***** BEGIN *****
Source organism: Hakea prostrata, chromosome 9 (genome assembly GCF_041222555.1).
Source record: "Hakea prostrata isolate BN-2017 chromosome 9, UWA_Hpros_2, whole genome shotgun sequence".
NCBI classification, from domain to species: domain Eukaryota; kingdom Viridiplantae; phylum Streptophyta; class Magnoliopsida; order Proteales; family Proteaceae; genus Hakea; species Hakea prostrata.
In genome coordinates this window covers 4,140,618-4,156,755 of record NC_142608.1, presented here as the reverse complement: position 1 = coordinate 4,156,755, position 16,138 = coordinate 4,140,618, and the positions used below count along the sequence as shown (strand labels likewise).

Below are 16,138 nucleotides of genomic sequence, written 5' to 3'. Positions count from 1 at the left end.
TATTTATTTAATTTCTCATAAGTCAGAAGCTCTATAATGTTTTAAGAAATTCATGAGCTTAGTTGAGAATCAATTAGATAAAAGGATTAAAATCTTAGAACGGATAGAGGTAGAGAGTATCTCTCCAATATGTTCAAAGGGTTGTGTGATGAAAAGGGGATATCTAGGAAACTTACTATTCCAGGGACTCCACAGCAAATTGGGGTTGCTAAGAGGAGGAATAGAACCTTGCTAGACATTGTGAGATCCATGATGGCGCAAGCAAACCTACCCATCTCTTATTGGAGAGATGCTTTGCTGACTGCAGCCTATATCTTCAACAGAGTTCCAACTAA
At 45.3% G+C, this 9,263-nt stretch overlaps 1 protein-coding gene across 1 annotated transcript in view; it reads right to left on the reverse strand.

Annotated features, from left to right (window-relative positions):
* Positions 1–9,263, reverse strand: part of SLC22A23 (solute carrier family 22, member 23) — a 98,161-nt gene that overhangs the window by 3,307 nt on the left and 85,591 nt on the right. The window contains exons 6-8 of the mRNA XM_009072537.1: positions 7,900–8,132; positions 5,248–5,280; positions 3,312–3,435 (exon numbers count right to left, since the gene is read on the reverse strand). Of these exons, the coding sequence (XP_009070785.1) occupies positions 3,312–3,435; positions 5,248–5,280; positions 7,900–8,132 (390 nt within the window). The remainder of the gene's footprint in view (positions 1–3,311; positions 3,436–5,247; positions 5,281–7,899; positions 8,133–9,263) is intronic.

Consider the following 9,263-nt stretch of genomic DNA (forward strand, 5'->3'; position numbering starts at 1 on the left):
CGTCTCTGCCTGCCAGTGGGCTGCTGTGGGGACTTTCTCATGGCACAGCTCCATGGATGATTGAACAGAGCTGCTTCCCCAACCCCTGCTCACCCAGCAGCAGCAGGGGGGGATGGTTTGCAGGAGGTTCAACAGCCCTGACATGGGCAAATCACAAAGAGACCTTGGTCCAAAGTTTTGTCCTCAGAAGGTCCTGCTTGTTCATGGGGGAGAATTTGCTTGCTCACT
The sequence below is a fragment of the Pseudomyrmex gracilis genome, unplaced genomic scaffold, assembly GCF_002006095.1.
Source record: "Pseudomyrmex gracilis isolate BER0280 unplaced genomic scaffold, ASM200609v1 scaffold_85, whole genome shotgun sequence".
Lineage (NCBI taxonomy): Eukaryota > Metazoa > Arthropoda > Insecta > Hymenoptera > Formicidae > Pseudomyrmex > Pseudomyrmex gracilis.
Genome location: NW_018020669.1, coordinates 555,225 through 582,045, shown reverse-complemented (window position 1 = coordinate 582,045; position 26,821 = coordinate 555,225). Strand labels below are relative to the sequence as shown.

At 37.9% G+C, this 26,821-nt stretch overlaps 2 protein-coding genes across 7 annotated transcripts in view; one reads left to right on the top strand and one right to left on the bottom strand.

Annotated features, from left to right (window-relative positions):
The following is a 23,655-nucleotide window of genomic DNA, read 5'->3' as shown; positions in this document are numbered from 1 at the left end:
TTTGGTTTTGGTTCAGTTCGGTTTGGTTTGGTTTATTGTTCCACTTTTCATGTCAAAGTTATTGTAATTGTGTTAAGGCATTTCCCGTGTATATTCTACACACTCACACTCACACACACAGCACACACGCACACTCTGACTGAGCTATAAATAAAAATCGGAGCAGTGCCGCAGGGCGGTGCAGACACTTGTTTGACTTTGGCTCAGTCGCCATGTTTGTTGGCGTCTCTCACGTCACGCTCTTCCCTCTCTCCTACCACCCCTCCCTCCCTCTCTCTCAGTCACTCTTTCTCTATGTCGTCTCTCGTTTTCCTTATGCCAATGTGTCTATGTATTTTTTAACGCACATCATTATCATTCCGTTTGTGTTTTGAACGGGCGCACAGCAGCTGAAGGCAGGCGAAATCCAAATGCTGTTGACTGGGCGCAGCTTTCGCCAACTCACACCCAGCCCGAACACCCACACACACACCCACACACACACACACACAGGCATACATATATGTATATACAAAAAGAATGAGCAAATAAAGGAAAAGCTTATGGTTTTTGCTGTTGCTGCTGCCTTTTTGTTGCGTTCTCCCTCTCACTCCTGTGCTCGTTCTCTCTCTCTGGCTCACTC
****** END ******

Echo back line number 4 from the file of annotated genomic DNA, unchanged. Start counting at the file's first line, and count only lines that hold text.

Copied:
In genome coordinates this window covers 4,140,618-4,156,755 of record NC_142608.1, presented here as the reverse complement: position 1 = coordinate 4,156,755, position 16,138 = coordinate 4,140,618, and the positions used below count along the sequence as shown (strand labels likewise).